By Claire Trevena
Across Eastern Europe, International Women’s Day is a day of celebration of women. It is a day when women are recognized, by each other and by men. Women are given flowers; in some countries, there are parades.
In British Columbia in 2009, there is more of a sense of mourning than of celebration. Women in B.C. have had a tough decade since the Liberals came to power.
The visible and visceral determination to relegate women’s rights to a distant place in the public psyche began as soon as Gordon Campbell became premier and funding to women’s centres stopped.
The money that went to these centres was not great in relation to the wider provincial budget. But it was important. Women’s centres were a vital heartbeat in the contemporary women’s movement and their closure was indicative of what the Campbell government intended to do to women in this province.
The subliminal message of Campbell and his government is that a woman’s role is not a public role. Better to be tied to the kitchen and the children.
The continual erosion of childcare in this province—the only province in the country which did not try to make up for lost federal dollars when the Stephen Harper Conservatives dismissed child-care agreements—pushes women into the background. If a family can’t afford childcare, it is more often than not the woman still at home bringing up baby.
Women are the public and private casualties of nearly a decade of neo-con government in the province the rest of the country looks to for liberalism.
The less public face of Campbell’s realities are women living in poverty. We all quote the fact that one in four children are in poverty; that means one in four women is in poverty. What sick mind decided that a woman with a three-year-old child would not be entitled to welfare? Who put the rubber stamp to the decision that women on welfare could not try to access postsecondary education? People who want to leave women permanently living below the poverty level.
A woman in this position is likely soon going to find herself homeless (because of the disgustingly small amount of money available for housing for those on social assistance), and once homeless, childless. Because social services believe the woman is incapable of looking after her own child if she can’t find a home, and so will apprehend her children.
This leads to a sad spiral of continued problems, often including mental-health problems.
And a woman in British Columbia can no longer look to the legal system for assistance because cuts to legal aid mean that people who cannot afford a lawyer have to try to navigate the legal system themselves. That hits poor women, women who are victims of violence, women who want justice anywhere in the civil court system.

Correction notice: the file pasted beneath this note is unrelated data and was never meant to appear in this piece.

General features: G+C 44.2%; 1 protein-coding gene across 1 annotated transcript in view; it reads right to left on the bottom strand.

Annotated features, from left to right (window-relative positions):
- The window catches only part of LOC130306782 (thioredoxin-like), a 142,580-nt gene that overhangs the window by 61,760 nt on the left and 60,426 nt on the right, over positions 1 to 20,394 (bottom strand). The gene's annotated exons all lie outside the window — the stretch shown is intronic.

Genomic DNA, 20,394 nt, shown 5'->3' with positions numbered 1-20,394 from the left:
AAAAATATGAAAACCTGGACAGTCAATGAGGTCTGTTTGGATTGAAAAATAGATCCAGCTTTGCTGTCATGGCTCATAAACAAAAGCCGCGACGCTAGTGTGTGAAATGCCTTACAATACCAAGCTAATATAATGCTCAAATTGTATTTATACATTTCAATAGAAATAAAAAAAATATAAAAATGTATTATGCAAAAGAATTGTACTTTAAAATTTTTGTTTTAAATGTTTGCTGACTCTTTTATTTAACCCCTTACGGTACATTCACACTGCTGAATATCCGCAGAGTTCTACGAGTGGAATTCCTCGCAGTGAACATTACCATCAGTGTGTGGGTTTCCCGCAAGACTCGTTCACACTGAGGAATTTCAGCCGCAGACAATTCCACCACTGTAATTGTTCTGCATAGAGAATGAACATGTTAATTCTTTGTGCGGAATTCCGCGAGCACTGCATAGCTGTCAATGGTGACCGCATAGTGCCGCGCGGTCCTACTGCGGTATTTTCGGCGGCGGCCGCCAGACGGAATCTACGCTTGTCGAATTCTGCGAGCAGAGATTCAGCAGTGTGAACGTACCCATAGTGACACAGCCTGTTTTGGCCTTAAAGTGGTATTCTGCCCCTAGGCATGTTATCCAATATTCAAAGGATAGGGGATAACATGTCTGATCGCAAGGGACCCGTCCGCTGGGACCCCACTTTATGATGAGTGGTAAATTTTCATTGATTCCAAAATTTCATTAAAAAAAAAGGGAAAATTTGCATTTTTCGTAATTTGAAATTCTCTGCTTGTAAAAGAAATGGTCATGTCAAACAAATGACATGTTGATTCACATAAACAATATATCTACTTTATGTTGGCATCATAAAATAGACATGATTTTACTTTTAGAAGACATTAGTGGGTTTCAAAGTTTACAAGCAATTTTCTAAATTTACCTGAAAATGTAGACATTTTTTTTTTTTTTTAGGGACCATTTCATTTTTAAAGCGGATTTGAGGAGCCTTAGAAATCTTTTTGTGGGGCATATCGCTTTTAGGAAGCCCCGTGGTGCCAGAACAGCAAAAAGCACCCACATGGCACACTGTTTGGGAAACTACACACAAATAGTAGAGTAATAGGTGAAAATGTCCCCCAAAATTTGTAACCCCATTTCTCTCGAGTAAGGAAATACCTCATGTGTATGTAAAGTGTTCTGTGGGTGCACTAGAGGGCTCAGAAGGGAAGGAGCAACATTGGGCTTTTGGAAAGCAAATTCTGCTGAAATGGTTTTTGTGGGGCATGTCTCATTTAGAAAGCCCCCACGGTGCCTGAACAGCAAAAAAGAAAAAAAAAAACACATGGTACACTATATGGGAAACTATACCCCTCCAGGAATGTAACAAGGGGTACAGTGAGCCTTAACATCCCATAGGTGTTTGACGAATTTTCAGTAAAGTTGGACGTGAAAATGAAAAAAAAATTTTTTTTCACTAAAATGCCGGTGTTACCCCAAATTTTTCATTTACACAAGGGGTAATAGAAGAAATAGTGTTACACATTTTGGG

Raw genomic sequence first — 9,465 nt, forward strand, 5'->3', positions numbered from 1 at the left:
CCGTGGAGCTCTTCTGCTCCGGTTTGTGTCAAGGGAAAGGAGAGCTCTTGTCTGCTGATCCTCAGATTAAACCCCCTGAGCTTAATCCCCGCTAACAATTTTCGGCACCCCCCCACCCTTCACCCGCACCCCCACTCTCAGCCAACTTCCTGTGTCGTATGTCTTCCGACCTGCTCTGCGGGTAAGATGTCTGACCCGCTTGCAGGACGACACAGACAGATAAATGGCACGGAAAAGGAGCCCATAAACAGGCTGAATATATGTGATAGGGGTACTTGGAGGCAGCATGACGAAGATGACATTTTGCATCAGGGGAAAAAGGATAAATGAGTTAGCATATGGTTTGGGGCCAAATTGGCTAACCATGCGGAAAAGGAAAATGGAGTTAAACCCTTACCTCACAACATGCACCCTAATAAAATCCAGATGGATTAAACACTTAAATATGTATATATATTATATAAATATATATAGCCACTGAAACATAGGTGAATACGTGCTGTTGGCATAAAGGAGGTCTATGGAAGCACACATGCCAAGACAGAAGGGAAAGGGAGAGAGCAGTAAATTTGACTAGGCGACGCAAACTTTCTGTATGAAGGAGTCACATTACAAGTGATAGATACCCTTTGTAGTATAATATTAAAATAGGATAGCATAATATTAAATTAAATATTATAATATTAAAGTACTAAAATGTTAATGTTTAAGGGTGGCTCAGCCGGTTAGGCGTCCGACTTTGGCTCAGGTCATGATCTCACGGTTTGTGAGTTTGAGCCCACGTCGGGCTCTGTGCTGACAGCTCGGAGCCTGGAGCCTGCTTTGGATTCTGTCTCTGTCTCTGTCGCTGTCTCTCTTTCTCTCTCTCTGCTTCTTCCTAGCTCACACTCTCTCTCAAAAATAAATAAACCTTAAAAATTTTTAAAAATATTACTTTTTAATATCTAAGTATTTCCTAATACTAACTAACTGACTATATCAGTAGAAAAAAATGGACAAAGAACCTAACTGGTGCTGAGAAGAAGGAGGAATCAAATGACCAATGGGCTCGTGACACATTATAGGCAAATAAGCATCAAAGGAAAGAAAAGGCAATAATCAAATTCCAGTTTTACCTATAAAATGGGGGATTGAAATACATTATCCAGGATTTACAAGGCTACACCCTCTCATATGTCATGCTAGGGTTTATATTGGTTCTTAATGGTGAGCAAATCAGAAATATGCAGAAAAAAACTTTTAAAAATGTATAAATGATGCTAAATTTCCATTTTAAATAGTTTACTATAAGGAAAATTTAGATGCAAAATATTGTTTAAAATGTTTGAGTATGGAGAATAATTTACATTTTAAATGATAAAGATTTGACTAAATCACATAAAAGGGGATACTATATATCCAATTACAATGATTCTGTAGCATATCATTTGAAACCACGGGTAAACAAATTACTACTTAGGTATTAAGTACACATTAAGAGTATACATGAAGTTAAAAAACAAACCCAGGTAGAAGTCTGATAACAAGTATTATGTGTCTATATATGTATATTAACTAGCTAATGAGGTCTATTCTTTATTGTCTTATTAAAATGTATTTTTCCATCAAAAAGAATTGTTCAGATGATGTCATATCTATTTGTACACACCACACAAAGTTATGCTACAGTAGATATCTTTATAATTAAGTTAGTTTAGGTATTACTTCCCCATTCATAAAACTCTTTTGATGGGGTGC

Getting women to a position of equality is not expensive, but it is a matter of political will and political commitment.
Canada, and by extension B.C., is a signatory to the United Nations Convention on the Elimination of All Forms of Discrimination Against Women. As the title explains, it looks at all forms of discrimination. And it finds Canada, and B.C., failing. Failing badly.
Included in UN Committee on the Elimination of Discrimination Against Women’s judgment and recommendations is the access to legal aid for women; our failure to ensure First Nations women are not discriminated against; the lack of equality of women in the workforce; the lack of legislation dealing with domestic violence specifically; the lack of funding of nongovernmental organizations working with women; the lack of access to child care; failures in the treatment of women in detention.
B.C., the province that prides itself in being progressive fails on all counts. It fails its women.
And despite this judgement, this International Women’s Day women will be celebrating the sisterhood— celebrating shared experience and insight.
We are at a time when change can happen; when the situation has reached rock bottom, and when we are approaching an election in two months’ time.
Now is the time to use this International Women’s Day as the start of the next stage—when we not only celebrate the sisterhood, but celebrate the cementing of our rights and ending discrimination against women at all levels.
Claire Trevena is the NDP critic for women’s issues and the MLA for North Island.
The Straight is publishing a series of International Women's Day-related commentaries on-line in the lead-up to March 8.
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